In-N-Out Sued for Allegedly Starting a 2017 Wildfire
Cal Fire is suing the burger chain for damages caused by the Huasna fire that burned 245 acres.
Few fast food chains are as beloved as In-N-Out, but a new lawsuit suggests that even the most admired companies aren't beyond making mistakes—and also serves as a reminder of just how susceptible California can be to wildfires. The Southern California-based burger brand has reportedly been sued by the California Department of Forestry and Fire Protection, known as Cal Fire, for allegedly sparking a 2017 grass fire in San Luis Obispo County.
According to the San Louis Obispo Tribune, Cal Fire has filed a lawsuit in San Luis Obispo Superior Court seeking about $1.2 million in damages for allegedly starting the Huasna Fire in September of 2017. The fire—which apparently began in a rural part of the city of Arroyo Grande—paled in comparison to highly-publicized and destructive fires like the Wine Country Fires, Camp Fire, or the Kincaide Fire, but Cal Fire says that 245 acres were burned, and though no buildings were damaged, the department is hoping to recoup costs associated with suppressing and investigating the fire.
Those investigations purportedly determined that the fire began when a tractor was mowing grass, and a hot clutch ignited a bit chaff that was stuck to mover which was then blown off, setting fire to the dry grass below. No actual In-N-Out restaurant exists on the land where the fire reportedly started, but the fast food chain owns the property, which is why Cal Fire is looking to hold In-N-Out responsible. The Tribune said it's not clear why In-N-Out owns the property (they do have an Arroyo Grande location, but it's not nearby). The company did not return the paper's request for comment, and no response to the suit has yet been filed in court.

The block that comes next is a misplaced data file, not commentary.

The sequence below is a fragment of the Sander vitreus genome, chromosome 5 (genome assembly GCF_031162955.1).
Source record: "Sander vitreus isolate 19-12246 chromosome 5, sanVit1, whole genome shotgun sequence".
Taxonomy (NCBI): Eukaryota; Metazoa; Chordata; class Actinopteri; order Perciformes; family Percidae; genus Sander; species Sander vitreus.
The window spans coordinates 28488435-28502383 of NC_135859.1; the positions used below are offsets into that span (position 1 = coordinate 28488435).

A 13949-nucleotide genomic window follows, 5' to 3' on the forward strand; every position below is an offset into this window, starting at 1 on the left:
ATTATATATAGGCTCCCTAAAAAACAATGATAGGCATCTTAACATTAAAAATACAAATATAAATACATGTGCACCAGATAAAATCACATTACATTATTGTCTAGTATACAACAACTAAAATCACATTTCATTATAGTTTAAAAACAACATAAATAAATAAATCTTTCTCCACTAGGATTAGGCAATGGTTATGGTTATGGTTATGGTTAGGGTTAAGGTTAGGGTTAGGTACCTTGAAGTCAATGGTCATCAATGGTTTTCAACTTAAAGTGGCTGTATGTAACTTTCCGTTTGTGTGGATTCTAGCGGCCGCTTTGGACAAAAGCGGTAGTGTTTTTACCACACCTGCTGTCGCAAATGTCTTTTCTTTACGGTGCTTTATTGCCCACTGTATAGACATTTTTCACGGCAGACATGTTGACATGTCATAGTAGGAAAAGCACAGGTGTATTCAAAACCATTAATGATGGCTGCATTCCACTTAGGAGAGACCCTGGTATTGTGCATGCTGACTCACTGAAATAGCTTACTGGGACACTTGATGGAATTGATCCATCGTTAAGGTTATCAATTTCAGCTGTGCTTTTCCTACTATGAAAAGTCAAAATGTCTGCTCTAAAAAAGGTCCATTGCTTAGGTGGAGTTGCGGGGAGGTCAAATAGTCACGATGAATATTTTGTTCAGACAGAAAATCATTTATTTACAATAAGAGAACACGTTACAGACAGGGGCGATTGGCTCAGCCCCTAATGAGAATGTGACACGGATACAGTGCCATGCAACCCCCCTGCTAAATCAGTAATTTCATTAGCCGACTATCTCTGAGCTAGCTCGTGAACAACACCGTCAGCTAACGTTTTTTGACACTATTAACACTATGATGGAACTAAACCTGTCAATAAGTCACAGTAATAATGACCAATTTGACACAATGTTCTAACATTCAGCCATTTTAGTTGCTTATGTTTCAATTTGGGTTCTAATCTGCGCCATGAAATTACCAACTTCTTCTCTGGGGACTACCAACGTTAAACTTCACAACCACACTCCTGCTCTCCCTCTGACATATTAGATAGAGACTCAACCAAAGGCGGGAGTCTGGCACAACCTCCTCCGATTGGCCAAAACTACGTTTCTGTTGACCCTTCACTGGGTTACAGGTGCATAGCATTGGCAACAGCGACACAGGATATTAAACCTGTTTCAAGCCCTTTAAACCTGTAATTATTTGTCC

Though this may sound like an innocent mistake, the lawsuit reportedly states, "Wildland fires such as the Huasna Fire ordinarily do not happen unless someone was negligent." Apparently, Cal Fire believes the driver could have intervened to stop the blaze and that the tractor was not properly maintained. That said, the Tribune also notes that these kinds of allegations can be fought in court, sometimes successfully.
Regardless, even if In-N-Out is held responsible for the blaze, the allegations against the company are so tangential to their actual business, it seems unlikely customers would suddenly shun their Double-Doubles. Still, this suit could serve as a reminder to all California companies that no matter what industry you're in, you may want to better vet the people who do your mowing.
UPDATE Tuesday Nov. 26, 2019: In a bizarre twist to this story, on Monday, In-N-Out told the industry site Nation's Restaurant News (NRN) that its dispute with Cal Fire had been "amicably" settled, adding that the chain was "actually uncertain why we have received media attention over an old lawsuit involving a fire that occurred in 2017." And yet, when reached for comment, Cal Fire told NRN that the department could not comment because the case was "ongoing" and had not been settled. Sounds like Nation's Restaurant News may want to put these two parties in touch!